In Jerusalem, we were able to experience Shabbat – the Jewish Sabbath – which starts on Fridays at sundown and lasts until Saturday evening, when it is dark and three stars are in the sky.Practically, this means the majority of shops and restaurants are closed. We experienced first-hand how the markets on a Friday afternoon get very busy, with shoppers preparing ahead of their time of rest. There is no public transport during the Shabbat either; we had the uncomfortable experience of attempting to enter the Old City through the Damascus Gate at the precise time 99% of the population were trying to exit to catch the last lot of public transport home – never have we felt more like we’re going against the flow than this!Later on Friday – before the official start of Shabbat – we had the privilege of spending the early evening wandering through the Jewish Quarter of the Old City with a Jewish guide; it was an incredibly memorable experience. In preparation for their day of rest, devout Jews take the Shabbat incredibly seriously. Their commitment to what they believed was tangible.
The Western Wall – which Jews consider to be the most significant site in Judaism, since they believe it represents the last remaining pieces of the Great Temple – was a place of immense joy, as people sang and danced, and gathered to pray before the start of Shabbat. Phil and I both had the privilege of praying at the Wall; Phil at the men’s half, and me in the women’s.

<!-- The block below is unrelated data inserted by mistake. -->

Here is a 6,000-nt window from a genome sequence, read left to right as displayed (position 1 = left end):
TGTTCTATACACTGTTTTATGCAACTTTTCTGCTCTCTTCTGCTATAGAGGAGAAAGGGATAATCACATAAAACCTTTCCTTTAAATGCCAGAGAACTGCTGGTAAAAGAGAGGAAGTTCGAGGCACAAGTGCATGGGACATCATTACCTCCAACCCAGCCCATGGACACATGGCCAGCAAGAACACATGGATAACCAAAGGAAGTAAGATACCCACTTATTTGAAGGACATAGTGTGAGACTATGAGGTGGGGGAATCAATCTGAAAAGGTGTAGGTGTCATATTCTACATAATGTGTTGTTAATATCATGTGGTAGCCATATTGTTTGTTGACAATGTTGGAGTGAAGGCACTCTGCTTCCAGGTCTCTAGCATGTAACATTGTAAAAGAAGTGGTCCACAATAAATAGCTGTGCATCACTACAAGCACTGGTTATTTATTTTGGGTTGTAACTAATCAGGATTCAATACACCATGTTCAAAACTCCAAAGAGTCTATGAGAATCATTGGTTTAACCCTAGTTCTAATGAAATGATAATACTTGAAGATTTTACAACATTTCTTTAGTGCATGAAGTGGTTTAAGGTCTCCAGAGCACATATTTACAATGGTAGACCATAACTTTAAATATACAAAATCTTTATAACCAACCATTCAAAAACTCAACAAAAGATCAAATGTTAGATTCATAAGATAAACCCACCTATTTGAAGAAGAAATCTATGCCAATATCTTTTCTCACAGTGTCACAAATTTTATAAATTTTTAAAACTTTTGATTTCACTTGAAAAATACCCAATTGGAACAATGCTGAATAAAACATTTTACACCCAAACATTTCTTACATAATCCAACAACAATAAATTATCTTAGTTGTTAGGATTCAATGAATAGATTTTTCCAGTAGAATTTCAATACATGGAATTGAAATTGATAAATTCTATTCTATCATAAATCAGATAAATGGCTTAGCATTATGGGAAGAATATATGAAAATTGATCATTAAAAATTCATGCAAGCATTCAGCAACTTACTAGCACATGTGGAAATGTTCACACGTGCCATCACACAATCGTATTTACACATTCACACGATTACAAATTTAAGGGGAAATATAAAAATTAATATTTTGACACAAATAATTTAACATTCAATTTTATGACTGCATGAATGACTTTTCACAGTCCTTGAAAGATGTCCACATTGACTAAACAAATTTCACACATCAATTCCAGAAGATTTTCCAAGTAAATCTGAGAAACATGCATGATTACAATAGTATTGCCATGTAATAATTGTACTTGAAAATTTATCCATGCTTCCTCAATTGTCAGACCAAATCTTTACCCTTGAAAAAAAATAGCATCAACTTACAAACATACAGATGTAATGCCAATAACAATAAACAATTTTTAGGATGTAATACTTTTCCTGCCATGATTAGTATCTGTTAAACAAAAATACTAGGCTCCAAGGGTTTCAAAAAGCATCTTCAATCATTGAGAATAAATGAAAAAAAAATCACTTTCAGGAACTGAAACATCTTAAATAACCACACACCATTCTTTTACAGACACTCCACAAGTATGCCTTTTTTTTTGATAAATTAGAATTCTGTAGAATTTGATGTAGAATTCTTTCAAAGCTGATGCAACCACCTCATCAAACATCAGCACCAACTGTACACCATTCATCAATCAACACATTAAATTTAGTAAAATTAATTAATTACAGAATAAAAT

As I sat at the Western Wall, I considered areas where I am seeking for God’s will to be done, and took time to contemplate and reflect. Whether you agree with the measures Jews go to during and in preparation for Shabbat, or not, the whole experience made me question whether I really take the Sabbath seriously enough – do I take time to rest each week?It is worth considering what rest means for us as unique individuals – what does it look like? What does it include doing? What does it not include doing? What can we practically do to ensure we take a day to rest each week, and when we do, to do this well?